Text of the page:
There is a growing local-living movement that calls for every community to support local businesses, care for the planet, and build local food networks. We are concerned here with local business. We are already investing: We have local business incubators, local venture funds, training and networking efforts like X-Link. We know that the success of local businesses plays a big part in our economic well-being; it promises new-job creation, poverty reduction, re-building the middle class, reducing income disparity.
Encouraging smart business owners is important, but it’s only part of the challenge. We also need smart citizens and neighbors, and this is where local-living advocates have been relatively unsuccessful. What we need is a campaign to have citizens realize that every dollar they spend is a vote. A vote as powerful, maybe more powerful, than any vote on Election Day.
The vote of the dollar — how we spend our dollars, or don’t spend them, regardless of how many we have — fundamentally determines the ownership and distribution of wealth. This power is in our hands.
The dominant culture does everything in its power to distract us from claiming our economic power.
The dominant culture, with its firm control of advertising and media, does everything in its power to distract us from claiming our economic power. It sells consumerism incessantly. It tries to convince us that chain stores and fast food restaurants build families and produce happiness. The mythology is that clothing and food from Walmart is cheaper than buying from a local business. Not true if you consider the social, health, and economic costs of yielding to the call of unconscious consumerism.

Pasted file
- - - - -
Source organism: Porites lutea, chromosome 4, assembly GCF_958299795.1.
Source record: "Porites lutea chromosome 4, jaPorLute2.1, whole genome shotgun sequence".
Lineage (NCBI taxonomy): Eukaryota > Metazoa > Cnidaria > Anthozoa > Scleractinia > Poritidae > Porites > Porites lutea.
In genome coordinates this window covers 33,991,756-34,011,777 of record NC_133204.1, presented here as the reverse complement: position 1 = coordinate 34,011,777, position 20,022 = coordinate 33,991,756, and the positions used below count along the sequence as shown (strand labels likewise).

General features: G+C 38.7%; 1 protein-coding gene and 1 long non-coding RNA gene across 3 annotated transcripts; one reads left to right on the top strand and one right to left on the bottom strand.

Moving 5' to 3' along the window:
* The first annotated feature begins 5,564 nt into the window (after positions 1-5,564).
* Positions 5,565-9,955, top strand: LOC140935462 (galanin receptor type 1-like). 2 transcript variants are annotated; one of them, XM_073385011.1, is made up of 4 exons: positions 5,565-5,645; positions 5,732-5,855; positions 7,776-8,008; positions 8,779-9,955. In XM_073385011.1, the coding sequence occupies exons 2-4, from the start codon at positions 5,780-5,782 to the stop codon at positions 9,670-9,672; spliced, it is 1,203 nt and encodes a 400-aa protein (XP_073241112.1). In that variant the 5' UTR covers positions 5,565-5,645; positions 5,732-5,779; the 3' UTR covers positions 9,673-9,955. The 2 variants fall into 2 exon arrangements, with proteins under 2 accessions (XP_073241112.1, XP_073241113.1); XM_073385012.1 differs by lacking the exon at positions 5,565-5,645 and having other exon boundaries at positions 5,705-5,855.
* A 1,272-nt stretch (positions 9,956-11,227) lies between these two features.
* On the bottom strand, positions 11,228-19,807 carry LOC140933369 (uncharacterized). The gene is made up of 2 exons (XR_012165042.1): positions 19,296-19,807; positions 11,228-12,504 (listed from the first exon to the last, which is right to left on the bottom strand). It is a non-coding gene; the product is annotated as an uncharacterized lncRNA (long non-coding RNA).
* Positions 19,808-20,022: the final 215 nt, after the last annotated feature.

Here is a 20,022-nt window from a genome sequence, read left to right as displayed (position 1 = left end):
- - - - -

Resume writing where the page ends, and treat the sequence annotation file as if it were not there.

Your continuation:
Our culture has decided not to aggressively publicize the hidden costs of consumerism. The business community and Chambers of Commerce are noticeably quiet on the issue. What’s needed is to better publicize to everyday people the costs of buying cheap and eating fast. How about some billboards that shout that 37 cents of every fast food and big box dollar leaves the city? Only 25 cents leaves if you shop at your neighbor’s business. Big box stores and chains destroy your neighborhood and local economy. Fast food destroys families instead of building them up. The cheap shirt at Walmart is exploiting lives around the world. What were the 1,600 garment workers in Bangladesh doing before dying in a fire?
The concern is not just about pricing, or supporting local businesses; it also about who has control over the future of our neighborhoods. And our lives. And our ability to support our families. This is the politics of our dollars.
We are distracted by the futile political discussion. Liberal, conservative, left, right –– what should the government do or not do? Stay out of these conversations. This is the wrong politics. The real politics is the dollar in our hands.